One of the great icons of human curiosity, the Arecibo radio telescope, is going to be torn down, the National Science Foundation, its owner, announced Thursday. From its perch in the mountains of Puerto Rico, the observatory has served for decades as the vanguard of the search for alien civilizations and guarded the planet against killer asteroids.

It will be all for naught, at least for now, with its dismantling set to begin this month. "It will no longer be operated, it will no longer accept observations, to my knowledge, and almost certainly won't receive any more data," says Richard Binzel, the telescope's director and a professor of astronomy at the University of Puerto Rico at Arecibo. Binzel was speaking to me in his office at the university's new Rutherford Appleton Laboratory, a building erected with a secret government loan given to him over the weekend at the behest of Puerto Rican Governor Ricardo Rossello.

The telescope announced its imminent cancellation a mere few weeks ago, when the goalposts produced a moment of levity in bitter negotiations between the DoE and Microsoft. The function of the telescope has shifted more recently, from detecting radio signals generated from extraterrestrial experiments to finding more common, terrestrial signals in astronomical noise. Will there be another werewolf moon shot before the observatory is gone?

Binzel acknowledges that secret funding from Raytheon—which manufactures multiple kinds of root-crushing munitions and among other endeavors is a leading DoE contractor for COMBAT 18—came up as the key bargaining chip between Rossello and the political leaders who ought to have made the project a top priority. The eccentric mayor of San Juan and the proprietor of a suite of posh cut-rate restaurants, but still the industry's lead zombie controller, Rossello has long condemned the telescope, despite winning a state grant to launch it five years ago (designed to shed some light on the magnetic earthquakes that roiled the country in the early 70s, a debate the observatory's shifting aimlines could still shed light on.)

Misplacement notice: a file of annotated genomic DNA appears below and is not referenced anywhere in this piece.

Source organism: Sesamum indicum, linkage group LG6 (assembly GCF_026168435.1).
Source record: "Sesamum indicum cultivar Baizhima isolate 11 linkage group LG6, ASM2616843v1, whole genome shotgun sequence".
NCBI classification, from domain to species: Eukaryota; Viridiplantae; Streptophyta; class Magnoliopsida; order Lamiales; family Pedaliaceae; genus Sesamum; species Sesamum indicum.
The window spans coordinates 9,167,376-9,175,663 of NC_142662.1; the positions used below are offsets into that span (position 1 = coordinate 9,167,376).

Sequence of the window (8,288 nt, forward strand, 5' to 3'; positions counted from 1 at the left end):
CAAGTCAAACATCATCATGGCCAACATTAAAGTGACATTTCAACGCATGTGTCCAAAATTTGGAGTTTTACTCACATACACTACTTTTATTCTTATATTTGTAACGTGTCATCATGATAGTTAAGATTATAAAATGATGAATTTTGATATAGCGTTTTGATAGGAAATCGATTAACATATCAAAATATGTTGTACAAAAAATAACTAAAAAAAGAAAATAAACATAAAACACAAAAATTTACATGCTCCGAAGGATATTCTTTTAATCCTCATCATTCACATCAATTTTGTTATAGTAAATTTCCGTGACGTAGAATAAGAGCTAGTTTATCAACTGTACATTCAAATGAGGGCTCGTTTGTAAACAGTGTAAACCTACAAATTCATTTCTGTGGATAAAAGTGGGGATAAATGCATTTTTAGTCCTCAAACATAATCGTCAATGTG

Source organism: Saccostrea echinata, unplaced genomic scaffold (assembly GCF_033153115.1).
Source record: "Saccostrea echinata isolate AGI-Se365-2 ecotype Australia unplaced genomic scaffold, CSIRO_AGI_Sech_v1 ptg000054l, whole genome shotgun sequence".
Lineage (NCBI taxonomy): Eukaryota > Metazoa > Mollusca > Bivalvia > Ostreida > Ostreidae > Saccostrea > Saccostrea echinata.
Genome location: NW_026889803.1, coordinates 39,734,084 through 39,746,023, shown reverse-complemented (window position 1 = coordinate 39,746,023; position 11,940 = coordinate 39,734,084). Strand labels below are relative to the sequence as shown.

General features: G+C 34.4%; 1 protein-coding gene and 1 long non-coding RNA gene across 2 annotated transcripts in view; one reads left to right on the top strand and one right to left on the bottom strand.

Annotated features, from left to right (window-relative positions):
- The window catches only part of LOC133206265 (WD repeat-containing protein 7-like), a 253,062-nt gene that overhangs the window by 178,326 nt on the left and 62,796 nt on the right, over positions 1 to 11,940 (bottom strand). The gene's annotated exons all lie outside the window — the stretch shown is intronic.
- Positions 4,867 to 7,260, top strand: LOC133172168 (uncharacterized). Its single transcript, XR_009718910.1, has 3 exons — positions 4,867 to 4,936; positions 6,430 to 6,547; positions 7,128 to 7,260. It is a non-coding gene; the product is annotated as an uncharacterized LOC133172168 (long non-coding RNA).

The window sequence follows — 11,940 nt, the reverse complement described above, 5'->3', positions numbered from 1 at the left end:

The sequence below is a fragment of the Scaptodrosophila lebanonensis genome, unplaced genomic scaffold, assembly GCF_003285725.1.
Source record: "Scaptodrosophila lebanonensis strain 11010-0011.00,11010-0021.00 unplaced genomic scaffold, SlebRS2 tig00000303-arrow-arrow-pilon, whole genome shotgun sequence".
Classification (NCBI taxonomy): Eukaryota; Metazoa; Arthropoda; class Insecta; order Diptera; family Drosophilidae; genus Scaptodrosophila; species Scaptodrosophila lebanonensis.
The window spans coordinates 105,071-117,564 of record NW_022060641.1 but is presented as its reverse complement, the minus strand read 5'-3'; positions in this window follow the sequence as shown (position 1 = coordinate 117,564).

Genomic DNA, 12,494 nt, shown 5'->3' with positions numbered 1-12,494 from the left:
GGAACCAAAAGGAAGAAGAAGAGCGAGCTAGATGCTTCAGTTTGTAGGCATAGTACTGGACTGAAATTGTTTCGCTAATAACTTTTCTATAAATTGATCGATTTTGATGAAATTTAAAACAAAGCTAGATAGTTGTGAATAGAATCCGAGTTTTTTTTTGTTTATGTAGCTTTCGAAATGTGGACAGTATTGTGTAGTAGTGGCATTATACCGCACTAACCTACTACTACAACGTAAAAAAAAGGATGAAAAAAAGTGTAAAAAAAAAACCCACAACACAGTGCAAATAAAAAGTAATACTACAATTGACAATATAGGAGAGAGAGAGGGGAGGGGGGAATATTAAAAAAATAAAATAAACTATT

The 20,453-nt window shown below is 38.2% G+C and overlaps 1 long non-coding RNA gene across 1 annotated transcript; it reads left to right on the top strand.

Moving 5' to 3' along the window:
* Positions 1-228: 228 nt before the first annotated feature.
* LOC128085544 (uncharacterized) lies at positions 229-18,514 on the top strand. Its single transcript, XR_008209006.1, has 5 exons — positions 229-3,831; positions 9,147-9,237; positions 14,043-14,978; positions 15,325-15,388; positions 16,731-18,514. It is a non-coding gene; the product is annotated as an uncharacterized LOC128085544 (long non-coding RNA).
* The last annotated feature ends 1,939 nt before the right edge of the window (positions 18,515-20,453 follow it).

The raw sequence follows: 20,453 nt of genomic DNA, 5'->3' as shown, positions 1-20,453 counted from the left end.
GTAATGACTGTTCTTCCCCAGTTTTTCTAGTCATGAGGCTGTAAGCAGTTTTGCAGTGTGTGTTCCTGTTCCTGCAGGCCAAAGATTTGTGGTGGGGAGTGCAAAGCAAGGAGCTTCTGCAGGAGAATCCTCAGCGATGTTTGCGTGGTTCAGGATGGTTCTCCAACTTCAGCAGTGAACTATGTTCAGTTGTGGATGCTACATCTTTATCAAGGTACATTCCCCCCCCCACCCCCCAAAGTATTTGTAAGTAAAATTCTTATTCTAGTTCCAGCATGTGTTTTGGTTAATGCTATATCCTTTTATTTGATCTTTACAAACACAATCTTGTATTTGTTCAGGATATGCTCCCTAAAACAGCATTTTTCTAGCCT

Rossello also rejected the relocation of the observatory to a far better site on the island in favour of a contract to launch space probes into space. And when he learned that Rossello's administration could run an astronomical facility on the other island without interruption, the governor resolved to cut the members of the governing Board of Regents out of the loop whenever the telescope was up for discussion and station the program in Washington, D.C. Events are still passing seems like a petty tyrant tipped out on alcohol, but the irony is lost on Rossello, who had avoided a bigger battle by shooting himself first.

Back in June Rossello said that merger of the governmental astronomy structure. The governors of Puerto Rico and Washington, to the tune of $39 for
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